The View Hierarchy gives you a way to statically explore activity UIs and can help you visualise complicated layouts. This is my favourite Android tool but for security reasons is only available only on devices flashed with a developer version of the Android Platform. So if you want to take advantage of this tool (you do), you’ll either need a phone with an Android OS development version or the emulator.

Alternatively, you can include Romain Guy’s ViewServer Class into your application to enable the same views on any retail phone. When posed with a styling problem, large or small, I urge all developers to quickly turn to the Hierarchy Viewer. I’ve lost count of how many times during styling I developed further styling under erroneous assumptions. Later I’d open the Hierarchy Viewer and in light of the actual view model in memory I’d make a winning change instantly.

It has two contexts; HierarchyView and Pixel Perfect. HierarchyView is where the majority of interest lies. When revisting areas for UI polish, Pixel Perfect helps zero in on the fine placement details of images and make sure they are rendering appropriately on all densities.

The Hierarchy View will support you throughout the full development cycle of your Layouts and styling development.

First of all, you’re presented with a list of components, both system and your own activities currently sitting on the Dalvik stack. By selecting any of these you can view its associated tree view layout.

TreeView and Properties navigation

Drill into a view’s associated details through the collapsible properties area and highlighted nodes can be filtered by entering an id or class name.

Capture PNG/PSD

Various useful information can be exported to help when you’re debugging and compiling your designs. You can save a screenshot object model of the current view hierarchy tree or even export the current state as a collection of layers available to switch on and off, move around as layers in a PSD for use in Adobe Photoshop.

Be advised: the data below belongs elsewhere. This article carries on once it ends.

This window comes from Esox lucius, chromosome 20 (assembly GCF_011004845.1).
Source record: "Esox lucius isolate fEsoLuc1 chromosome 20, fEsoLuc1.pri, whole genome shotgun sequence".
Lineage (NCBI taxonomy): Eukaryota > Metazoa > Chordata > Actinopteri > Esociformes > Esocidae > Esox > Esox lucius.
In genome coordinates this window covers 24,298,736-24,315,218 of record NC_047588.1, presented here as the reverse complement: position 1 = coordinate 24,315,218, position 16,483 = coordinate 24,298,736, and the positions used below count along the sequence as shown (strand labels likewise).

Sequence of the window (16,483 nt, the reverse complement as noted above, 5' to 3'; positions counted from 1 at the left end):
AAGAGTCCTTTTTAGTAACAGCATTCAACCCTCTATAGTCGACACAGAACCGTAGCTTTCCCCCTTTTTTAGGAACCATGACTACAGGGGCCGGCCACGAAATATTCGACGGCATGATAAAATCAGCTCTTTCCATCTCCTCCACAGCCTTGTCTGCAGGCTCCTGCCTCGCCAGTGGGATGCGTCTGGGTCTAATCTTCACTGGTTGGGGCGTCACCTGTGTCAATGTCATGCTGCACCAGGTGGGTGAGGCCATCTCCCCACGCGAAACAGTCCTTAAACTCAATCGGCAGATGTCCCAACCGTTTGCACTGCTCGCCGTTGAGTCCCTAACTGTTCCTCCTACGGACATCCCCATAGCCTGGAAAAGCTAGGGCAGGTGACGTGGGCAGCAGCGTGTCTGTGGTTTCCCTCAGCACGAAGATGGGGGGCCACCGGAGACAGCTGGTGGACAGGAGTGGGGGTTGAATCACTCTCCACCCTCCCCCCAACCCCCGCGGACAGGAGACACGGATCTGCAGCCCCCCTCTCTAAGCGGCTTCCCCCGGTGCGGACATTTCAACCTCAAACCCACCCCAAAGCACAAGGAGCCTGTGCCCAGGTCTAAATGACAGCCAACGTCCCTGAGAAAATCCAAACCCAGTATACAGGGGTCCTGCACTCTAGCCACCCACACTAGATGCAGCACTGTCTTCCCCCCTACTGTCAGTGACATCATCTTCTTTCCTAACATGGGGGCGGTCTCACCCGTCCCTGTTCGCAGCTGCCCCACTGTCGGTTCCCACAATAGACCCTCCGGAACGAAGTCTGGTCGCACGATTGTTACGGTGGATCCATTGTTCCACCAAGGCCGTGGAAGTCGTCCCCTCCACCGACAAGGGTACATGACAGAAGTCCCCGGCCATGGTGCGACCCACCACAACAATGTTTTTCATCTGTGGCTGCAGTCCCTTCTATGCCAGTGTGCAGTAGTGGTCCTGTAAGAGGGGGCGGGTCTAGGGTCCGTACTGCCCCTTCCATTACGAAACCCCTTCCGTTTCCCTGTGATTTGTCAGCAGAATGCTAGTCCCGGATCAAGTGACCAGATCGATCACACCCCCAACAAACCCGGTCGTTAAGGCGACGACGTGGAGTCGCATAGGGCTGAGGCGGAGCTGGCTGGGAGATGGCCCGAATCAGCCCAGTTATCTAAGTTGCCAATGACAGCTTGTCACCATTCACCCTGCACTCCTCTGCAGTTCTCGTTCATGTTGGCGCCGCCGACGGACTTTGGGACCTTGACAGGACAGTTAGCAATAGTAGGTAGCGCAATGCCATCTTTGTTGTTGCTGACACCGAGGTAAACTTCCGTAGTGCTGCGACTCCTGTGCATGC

View Optimisation

Render times and performance indicators for each item are also available as coloured dots on each view. Each gives a high-level idea of view creation bottlenecks. Left to right, dots represent measuring, layout, and then draw time of a respective view in comparison to the rest of the nodes in the tree.

In comparison to the other items in the tree, a green dot is allocated to views 50 per cent faster, a yellow dot for items 50 per cent slower and a red dot for the overall slowest to render.

HierarchyViewer lets you delve deeper into your android UIs
HierarchyViewer lets you delve deeper into your Android UIs

05. Optimise your XML layouts with layoutopt

<sdk>/tools/ layoutopt   

Running layoutOpt against your XML layouts helps identify redundant views that could perhaps be removed. It also suggests areas where more effective platform attributes could be used in order to have fewer views rendered to the UI at run time. A common suggestion is the use of relative attributes such as android:layoutToRightOf=”id” and android:layoutToRightOf=”id”. These android attributes can be assigned to items in a relative layout instead of overly nesting views, whose only purpose is to contain other attributes.

Running the tool against a valid XML will result in a short description of the issue along with any suggested resolution and the line number of where to find it.

06. Use themes

Themes help you manage styles across an entire app. Searching for reference in how to best apply your themes to your application will not yield many results, yet this is still something I advise in managing an application of any scale. Designing your app with strict styling early on in the development of your application will make it much easier to deal with device idiosyncrasies later on when you are developing your app for the best presentation on multiple sizes and resolutions of screens.

In your Android Manifest:

<application android:icon="@drawable/icon"android:theme="@style/Theme.YourApp" android:name="com.demo.App">

Then in your res/values/styles.xml:

<?xml version="1.0" encoding="utf-8"?>
<resources>
        <style name="Theme" parent="android:Theme" />